Conditions We Treat

Services That We Provide

What Patients Are Saying

“Dr. Szerlip as performed 3 shoulder surgeries for my family. He took the time to listen, to understand, and to explain the injury and treatment plan until I was comfortable. And he gave up personal time on the weekend to help when my son’s recovery wasn’t going well. His work is exceptional; each of my sons have enjoyed a full recovery. I trust him completely with my family’s shoulder needs.” — MaryAnne W.

There are several conditions that can cause shoulder pain. This page focuses on what some of those causes are and how you can get expert treatments for certain shoulder conditions.

If you’re seeking expert care for your shoulder pain, contact the medical practice of Dr. Benjamin W. Szerlip in Austin, Texas. Dr. Szerlip provides personalized treatment solutions to relieve the causes of shoulder pain. Schedule an appointment today to begin your journey towards a pain-free shoulder.

Anatomy of the Shoulder

The shoulder joint has three bones. The upper arm bone (humerus), the shoulder blade (scapula), and the collarbone (clavicle). Several joints allow the movement of the shoulder. The two main shoulder joints are:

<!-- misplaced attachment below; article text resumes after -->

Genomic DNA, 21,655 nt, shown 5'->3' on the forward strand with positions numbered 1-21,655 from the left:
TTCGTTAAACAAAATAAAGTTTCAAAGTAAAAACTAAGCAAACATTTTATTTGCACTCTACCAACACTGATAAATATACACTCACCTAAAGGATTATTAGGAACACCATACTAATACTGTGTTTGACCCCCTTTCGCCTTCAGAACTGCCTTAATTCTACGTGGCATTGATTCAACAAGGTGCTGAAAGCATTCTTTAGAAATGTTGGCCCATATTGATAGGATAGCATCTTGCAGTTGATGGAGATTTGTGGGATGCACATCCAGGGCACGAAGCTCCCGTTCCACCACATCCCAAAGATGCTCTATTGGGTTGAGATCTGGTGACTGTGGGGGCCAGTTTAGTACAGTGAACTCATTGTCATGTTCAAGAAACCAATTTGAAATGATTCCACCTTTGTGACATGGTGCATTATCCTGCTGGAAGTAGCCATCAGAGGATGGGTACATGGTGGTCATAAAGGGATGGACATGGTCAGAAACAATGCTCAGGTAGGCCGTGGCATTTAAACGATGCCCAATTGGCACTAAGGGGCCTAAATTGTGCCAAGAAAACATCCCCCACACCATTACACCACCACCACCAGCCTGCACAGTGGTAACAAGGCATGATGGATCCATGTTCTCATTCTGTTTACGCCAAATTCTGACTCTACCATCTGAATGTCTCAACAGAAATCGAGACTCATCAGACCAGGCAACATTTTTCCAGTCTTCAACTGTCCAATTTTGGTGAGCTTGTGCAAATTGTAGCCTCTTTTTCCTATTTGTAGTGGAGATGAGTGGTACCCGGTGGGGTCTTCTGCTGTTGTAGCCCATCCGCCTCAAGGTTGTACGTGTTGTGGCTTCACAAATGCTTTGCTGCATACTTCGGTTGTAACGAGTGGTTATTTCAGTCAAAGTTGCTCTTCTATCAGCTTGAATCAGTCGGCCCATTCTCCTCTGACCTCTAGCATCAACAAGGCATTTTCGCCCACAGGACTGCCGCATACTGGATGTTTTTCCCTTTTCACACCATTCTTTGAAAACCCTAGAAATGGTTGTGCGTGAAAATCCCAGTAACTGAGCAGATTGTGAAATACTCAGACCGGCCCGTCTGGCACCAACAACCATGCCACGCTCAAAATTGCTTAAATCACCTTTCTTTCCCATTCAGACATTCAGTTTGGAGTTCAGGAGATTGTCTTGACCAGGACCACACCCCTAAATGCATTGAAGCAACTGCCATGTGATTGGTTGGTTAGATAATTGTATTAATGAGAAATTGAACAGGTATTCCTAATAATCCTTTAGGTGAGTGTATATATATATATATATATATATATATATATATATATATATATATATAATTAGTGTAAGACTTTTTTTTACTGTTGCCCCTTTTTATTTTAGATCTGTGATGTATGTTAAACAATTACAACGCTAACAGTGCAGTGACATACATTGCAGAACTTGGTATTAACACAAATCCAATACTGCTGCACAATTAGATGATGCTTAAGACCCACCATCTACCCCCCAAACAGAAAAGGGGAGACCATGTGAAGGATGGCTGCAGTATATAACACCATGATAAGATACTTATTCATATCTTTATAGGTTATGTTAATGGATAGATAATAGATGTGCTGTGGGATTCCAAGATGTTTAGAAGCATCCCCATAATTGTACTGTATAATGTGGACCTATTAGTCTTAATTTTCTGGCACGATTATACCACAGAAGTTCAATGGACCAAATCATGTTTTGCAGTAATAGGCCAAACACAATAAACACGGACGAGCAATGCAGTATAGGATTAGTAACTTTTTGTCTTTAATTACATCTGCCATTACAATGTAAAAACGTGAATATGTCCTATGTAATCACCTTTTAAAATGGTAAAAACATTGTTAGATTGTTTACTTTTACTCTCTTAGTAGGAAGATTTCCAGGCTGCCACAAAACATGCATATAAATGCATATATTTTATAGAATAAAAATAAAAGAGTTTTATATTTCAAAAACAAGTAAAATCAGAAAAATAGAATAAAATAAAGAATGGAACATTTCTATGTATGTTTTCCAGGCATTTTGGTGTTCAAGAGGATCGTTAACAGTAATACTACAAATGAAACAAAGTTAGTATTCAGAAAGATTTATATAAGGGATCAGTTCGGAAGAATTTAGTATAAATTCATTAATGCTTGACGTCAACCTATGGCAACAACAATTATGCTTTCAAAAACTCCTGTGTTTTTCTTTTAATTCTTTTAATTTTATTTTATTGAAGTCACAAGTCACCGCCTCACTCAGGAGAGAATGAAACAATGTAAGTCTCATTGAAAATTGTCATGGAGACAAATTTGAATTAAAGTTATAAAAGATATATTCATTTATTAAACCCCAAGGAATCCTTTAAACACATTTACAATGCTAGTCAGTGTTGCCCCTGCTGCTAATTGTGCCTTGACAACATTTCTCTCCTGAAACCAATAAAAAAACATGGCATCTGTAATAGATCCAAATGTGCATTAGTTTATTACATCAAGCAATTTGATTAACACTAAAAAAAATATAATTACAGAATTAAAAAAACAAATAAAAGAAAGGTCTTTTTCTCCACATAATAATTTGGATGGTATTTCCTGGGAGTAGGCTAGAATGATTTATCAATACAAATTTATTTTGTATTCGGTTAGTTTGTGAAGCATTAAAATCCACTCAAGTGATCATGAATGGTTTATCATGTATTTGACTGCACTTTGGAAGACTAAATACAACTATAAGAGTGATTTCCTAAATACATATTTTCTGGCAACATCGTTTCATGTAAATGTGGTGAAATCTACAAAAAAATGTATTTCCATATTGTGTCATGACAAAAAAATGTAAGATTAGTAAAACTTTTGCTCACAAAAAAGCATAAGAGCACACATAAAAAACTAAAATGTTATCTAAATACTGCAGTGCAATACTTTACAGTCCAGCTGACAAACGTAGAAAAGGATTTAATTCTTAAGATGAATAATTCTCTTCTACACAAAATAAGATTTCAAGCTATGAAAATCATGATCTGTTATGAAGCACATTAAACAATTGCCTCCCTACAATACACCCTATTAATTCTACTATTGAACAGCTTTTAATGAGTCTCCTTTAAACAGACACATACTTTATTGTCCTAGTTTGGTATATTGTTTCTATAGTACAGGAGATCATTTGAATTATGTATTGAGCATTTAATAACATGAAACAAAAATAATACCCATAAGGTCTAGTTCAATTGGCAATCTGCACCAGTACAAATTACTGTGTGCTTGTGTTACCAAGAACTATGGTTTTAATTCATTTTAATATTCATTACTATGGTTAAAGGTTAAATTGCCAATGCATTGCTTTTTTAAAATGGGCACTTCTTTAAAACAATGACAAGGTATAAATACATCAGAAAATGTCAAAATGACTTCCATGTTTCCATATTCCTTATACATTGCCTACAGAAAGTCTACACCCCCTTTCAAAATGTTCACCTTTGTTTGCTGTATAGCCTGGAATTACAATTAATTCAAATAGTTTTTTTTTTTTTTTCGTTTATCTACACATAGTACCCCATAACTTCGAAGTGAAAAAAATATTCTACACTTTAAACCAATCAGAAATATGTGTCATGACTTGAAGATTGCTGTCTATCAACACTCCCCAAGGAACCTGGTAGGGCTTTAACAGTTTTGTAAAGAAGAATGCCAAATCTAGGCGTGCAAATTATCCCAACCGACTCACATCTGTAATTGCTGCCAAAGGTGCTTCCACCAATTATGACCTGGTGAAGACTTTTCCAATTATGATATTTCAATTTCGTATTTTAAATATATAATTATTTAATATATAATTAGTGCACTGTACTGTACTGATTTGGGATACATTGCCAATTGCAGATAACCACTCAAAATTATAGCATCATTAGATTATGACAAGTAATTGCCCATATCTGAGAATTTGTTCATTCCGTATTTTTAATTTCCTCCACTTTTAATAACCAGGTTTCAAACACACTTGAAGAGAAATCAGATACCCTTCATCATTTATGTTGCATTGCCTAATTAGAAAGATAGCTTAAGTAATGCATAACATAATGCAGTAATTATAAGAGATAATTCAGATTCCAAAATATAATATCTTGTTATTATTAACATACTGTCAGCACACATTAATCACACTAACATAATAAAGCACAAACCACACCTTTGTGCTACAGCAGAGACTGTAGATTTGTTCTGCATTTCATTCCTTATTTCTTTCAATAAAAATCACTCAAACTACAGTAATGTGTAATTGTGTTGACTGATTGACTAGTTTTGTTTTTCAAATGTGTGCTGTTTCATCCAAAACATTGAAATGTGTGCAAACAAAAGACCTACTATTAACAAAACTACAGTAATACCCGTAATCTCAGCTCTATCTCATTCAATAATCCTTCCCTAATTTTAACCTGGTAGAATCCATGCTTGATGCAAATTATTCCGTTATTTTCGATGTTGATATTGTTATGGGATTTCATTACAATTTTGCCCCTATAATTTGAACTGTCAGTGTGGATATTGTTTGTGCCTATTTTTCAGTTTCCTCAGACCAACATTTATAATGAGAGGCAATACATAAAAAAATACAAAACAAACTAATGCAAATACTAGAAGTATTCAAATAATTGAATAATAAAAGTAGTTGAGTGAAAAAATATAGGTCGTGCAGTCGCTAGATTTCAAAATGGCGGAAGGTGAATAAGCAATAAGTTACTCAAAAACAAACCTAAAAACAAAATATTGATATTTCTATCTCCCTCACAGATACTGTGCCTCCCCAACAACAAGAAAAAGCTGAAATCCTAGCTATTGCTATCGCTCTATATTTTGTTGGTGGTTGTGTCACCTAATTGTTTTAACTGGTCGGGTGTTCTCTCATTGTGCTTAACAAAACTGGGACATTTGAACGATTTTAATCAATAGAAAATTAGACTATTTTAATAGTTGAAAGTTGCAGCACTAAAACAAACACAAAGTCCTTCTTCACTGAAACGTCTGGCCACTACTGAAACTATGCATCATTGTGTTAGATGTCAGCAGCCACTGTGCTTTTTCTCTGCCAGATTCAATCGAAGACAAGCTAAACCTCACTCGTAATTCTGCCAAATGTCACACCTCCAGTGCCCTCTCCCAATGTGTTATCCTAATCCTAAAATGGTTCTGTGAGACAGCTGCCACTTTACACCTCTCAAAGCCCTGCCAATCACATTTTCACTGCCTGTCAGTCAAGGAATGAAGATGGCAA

• The acromioclavicular joint: Where your collarbone meets the shoulder blade (at the acromion).
  • The glenohumeral joint: Where your upper arm bone joins your shoulder blade (glenoid cavity of the scapula).

In the glenohumeral joint, the upper arm bone is held in place with muscles and tendons called the rotator cuff tendons.

What Causes Shoulder Pain?

There could be several reasons why you are experiencing shoulder pain. Some of the common conditions that could be causing your shoulder pain include the following:

Shoulder Arthritis

Arthritis refers to inflammation of the joint. Many different types of arthritis can affect the shoulder. The most common type of arthritis that affects the shoulder is osteoarthritis. It is a wear-and-tear arthritis that usually worsens over time.

Rotator Cuff Tear

Rotator cuff tears can occur through acute or sudden injury or wear and tear. The tears can partially tear through the tendon or completely detach from the bone.


This condition occurs when the rotator cuff tendons get trapped in the bony area of your shoulder. This causes them to become swollen and inflamed. The condition is also called rotator cuff tendinitis.

Frozen Shoulder

A frozen shoulder occurs when the joint capsule thickens and becomes stiff and tight. Also, thick bands of tissue develop, making it difficult to move your shoulder.


SLAP is an acronym for Superior Labrum Anterior and Posterior. The labrum is strong fibrous tissue that deepens the shoulder socket to add stability to the shoulder. The injury occurs at the top or superior part of the labrum, where the biceps tendon attaches. Sometimes the biceps tendon will tear at the same time as a SLAP tear.

Shoulder Instability